Current D'Orazio Lab members
Sarah E.F. D'Orazio, Ph.D.
Sarah has a B.S. in Medical Technology from Albany College of Pharmacy. She completed her Ph.D. training in bacterial pathogenesis in the laboratory of Carleen Collins at the University of Miami and postdoctoral training in immunology in the lab of Michael Starnbach at Harvard Medical School. She's been a faculty member at UK since Oct. 2004.
Kristin is a UK undergrad majoring in Ag-Biotech who joined the lab in Summer 2020. She was awarded a College of Medicine Undergraduate Research Fellowship to begin working on her own independent project during Summer 2021. She is investigating the function of an internalin-like protein expressed uniquely by neurotropic Listeria strains.
Hiba Khan, B.S.
Hiba is a recent U.K. graduate who majored in Biology. She just started in June 2021 and will be with us for a year while she applies to Medical School. She will be working closely with Jamila to test the ability of intestinal myeloid subsets to support intracellular replication of Listeria.
Taylor M. Albrecht
Taylor was a student enrolled in the Math Science & Technology Center at Dunbar High School. She joined us in the lab every other day during her junior and senior years to complete a required research project for her STEM-focused magnet program. She characterized the distribution of inlF within our strain collection and closed most of the gaps in the draft genome sequence of neurotropic strain 2010L-2198. She is now attending Rhodes College in Memphis, and working in the the lab full time during her summers.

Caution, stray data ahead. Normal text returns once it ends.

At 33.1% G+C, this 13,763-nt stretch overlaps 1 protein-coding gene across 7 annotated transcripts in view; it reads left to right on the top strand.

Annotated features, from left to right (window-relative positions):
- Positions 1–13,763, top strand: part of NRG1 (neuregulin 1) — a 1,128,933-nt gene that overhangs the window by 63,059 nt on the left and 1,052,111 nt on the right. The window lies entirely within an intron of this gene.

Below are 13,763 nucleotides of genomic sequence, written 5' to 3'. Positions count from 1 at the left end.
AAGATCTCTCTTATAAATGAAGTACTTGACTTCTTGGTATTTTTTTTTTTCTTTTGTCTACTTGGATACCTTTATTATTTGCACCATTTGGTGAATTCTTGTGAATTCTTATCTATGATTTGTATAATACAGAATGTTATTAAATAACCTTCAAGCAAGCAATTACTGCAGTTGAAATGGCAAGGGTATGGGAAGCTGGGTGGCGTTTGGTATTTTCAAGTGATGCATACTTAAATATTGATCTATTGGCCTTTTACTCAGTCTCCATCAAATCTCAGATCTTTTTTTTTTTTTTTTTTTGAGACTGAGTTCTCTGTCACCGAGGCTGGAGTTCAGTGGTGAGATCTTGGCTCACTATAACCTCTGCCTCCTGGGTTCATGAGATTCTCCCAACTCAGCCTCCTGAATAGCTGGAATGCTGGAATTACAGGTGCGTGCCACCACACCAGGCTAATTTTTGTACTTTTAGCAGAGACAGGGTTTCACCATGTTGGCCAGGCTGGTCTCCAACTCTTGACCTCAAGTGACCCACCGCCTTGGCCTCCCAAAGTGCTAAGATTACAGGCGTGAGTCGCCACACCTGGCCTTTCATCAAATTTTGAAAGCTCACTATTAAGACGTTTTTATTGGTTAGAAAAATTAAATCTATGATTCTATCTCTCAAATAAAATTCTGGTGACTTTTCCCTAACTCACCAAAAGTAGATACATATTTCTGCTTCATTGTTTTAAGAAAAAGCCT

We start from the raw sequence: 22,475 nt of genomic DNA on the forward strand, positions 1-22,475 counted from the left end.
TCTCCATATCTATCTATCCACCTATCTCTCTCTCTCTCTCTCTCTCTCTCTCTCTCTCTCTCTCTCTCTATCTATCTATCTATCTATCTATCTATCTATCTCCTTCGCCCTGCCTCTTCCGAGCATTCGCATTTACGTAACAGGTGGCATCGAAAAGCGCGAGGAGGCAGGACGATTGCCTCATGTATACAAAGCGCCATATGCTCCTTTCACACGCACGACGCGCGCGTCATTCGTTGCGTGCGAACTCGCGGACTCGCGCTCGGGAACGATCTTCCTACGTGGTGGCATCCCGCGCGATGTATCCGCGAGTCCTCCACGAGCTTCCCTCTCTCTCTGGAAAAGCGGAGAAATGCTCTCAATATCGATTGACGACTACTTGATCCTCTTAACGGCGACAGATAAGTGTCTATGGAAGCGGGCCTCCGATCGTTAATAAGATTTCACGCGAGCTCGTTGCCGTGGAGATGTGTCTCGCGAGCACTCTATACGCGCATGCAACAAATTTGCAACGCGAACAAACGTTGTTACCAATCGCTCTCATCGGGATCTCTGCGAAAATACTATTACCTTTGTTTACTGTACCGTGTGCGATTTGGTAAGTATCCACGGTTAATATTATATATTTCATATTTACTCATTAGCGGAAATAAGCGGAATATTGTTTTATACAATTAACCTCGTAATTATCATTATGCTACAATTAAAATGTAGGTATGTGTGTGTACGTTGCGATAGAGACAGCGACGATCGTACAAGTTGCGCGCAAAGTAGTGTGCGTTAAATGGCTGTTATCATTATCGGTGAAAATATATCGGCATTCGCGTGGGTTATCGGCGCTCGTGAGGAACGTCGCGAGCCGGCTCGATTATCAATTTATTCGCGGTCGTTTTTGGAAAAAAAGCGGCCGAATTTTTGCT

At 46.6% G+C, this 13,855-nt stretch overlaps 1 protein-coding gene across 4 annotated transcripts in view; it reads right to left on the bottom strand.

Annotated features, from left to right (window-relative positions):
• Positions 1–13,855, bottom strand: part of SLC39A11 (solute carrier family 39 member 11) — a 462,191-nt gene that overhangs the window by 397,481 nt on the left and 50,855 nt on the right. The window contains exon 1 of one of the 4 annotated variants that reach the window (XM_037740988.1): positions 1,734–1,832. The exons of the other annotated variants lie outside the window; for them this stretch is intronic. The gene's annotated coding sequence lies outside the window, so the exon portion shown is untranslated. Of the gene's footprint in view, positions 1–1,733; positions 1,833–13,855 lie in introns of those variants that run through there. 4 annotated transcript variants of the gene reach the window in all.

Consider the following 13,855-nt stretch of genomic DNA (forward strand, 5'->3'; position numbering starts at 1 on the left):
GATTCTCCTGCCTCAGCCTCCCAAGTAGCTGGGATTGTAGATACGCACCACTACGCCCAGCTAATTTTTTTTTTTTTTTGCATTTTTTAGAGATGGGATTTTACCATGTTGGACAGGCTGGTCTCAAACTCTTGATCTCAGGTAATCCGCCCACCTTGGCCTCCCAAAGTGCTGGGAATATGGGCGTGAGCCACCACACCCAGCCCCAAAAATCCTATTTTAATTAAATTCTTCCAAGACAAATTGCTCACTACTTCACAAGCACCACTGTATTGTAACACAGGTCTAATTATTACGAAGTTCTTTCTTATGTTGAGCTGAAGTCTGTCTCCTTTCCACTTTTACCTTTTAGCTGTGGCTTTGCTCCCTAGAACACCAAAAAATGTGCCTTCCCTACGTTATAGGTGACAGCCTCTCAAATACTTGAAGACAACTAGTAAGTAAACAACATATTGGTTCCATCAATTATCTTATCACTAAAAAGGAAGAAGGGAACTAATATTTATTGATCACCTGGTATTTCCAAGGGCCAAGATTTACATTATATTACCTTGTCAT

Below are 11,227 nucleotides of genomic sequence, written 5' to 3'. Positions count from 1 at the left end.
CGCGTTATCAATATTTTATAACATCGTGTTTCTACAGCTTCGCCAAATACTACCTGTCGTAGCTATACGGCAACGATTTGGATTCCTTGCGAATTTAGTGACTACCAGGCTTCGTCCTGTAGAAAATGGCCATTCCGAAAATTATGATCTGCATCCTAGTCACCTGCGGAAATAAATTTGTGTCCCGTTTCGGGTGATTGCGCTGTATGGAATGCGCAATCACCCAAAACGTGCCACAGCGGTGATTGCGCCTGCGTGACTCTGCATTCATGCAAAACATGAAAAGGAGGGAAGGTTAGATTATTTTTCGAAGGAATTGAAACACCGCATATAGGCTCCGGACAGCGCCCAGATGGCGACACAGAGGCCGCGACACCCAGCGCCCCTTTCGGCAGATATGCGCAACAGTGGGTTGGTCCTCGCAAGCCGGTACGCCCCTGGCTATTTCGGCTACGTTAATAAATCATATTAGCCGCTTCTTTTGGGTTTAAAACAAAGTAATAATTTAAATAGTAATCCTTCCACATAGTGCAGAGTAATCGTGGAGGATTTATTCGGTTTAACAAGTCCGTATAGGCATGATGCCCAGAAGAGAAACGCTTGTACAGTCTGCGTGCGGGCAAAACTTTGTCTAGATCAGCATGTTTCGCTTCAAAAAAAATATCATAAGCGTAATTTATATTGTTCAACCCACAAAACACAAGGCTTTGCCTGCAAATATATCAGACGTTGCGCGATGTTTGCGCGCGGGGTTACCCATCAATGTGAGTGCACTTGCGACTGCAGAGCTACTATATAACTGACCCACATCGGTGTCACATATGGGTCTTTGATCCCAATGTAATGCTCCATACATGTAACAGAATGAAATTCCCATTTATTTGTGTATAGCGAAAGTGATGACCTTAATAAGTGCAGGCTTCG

Jamila Tucker, M.S.
Jamila is from Chattanooga, TN. She got a B.S. in Biology at UT-Chattanooga, and then she moved to Middle Tennessee State Univ. where she obtained her M.S. degree. At MTSU, she investigated the sex bias in susceptibility to Cryptococcus neoformans infection for her master's thesis. In 2019, she started the IBS program at UK, and she joined the D'Orazio in July 2020, right in the middle of the Covid-19 pandemic!
Emma has been part of the lab group since Fall 2019. The pandemic slowed things down a bit, but she began her own independent project in Spring 2021 to study the function of a targeted surface protein expressed uniquely by neurotropic Listeria strains. She has been accepted into the UK School of Medicine for Fall 2022.
Undergraduate students progressing towards an independent project in the lab:
Rachel Curry, Jude Kiely, Anna Puderbaugh, Nina Bradley, Ifrah Hammad, Lilly Bauer, Andrew Mallamaci
D'Orazio Lab Alumni
Michelle G. Pitts, Ph.D.
Michelle explored differences in the the course of Listeria infection following oral and i.v. transmission. She found that the excessively robust type I IFN response that mediates lymphocyte death and promotes growth of Listeria in the spleen is likely to be an artifact of the i.v. model. She also showed that PMNs harvested from either susceptible BALB/c or C57BL/6 mice could readily kill Listeria, but infection-induced production of PGE2 hampered the killing function of PMN. Michelle is currently a postdoc in Vince Venditto's Lab in the UK College of Pharmacy.
Katie L. Alexander, B.S.
Katie is a graduate of the Gatton Academy of Mathematics and Science, a 2 year residential school for gifted and talented high school students. She graduated from the UK Honors College in 2020. She is currently a graduate student. in Microbiology & Immunology at Emory University.